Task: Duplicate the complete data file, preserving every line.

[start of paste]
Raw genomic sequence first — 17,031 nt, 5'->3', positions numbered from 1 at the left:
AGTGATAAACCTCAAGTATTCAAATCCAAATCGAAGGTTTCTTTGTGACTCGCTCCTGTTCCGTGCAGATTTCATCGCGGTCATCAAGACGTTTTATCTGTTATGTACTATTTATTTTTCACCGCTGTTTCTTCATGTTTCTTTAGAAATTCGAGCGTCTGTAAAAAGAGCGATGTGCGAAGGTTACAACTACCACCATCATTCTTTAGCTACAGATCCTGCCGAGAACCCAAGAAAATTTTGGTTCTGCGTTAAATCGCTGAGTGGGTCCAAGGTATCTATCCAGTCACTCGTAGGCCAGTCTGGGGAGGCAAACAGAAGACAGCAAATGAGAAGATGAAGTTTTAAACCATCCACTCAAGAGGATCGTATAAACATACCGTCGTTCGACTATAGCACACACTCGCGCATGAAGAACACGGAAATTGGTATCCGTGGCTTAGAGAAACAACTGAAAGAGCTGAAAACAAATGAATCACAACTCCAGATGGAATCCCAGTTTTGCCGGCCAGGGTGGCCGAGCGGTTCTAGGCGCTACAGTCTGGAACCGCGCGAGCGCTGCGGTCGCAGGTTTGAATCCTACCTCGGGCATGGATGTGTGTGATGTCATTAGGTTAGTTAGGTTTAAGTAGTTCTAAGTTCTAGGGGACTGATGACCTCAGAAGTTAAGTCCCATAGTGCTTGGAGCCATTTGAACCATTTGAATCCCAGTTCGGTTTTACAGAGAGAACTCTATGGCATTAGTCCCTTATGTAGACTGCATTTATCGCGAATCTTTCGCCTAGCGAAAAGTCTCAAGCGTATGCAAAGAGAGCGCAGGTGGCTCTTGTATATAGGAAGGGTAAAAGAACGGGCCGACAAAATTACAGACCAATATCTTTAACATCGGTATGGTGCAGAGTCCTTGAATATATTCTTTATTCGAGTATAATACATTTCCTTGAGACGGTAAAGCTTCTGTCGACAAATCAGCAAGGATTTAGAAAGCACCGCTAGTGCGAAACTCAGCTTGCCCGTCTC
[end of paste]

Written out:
Raw genomic sequence first — 17,031 nt, 5'->3', positions numbered from 1 at the left:
AGTGATAAACCTCAAGTATTCAAATCCAAATCGAAGGTTTCTTTGTGACTCGCTCCTGTTCCGTGCAGATTTCATCGCGGTCATCAAGACGTTTTATCTGTTATGTACTATTTATTTTTCACCGCTGTTTCTTCATGTTTCTTTAGAAATTCGAGCGTCTGTAAAAAGAGCGATGTGCGAAGGTTACAACTACCACCATCATTCTTTAGCTACAGATCCTGCCGAGAACCCAAGAAAATTTTGGTTCTGCGTTAAATCGCTGAGTGGGTCCAAGGTATCTATCCAGTCACTCGTAGGCCAGTCTGGGGAGGCAAACAGAAGACAGCAAATGAGAAGATGAAGTTTTAAACCATCCACTCAAGAGGATCGTATAAACATACCGTCGTTCGACTATAGCACACACTCGCGCATGAAGAACACGGAAATTGGTATCCGTGGCTTAGAGAAACAACTGAAAGAGCTGAAAACAAATGAATCACAACTCCAGATGGAATCCCAGTTTTGCCGGCCAGGGTGGCCGAGCGGTTCTAGGCGCTACAGTCTGGAACCGCGCGAGCGCTGCGGTCGCAGGTTTGAATCCTACCTCGGGCATGGATGTGTGTGATGTCATTAGGTTAGTTAGGTTTAAGTAGTTCTAAGTTCTAGGGGACTGATGACCTCAGAAGTTAAGTCCCATAGTGCTTGGAGCCATTTGAACCATTTGAATCCCAGTTCGGTTTTACAGAGAGAACTCTATGGCATTAGTCCCTTATGTAGACTGCATTTATCGCGAATCTTTCGCCTAGCGAAAAGTCTCAAGCGTATGCAAAGAGAGCGCAGGTGGCTCTTGTATATAGGAAGGGTAAAAGAACGGGCCGACAAAATTACAGACCAATATCTTTAACATCGGTATGGTGCAGAGTCCTTGAATATATTCTTTATTCGAGTATAATACATTTCCTTGAGACGGTAAAGCTTCTGTCGACAAATCAGCAAGGATTTAGAAAGCACCGCTAGTGCGAAACTCAGCTTGCCCGTCTC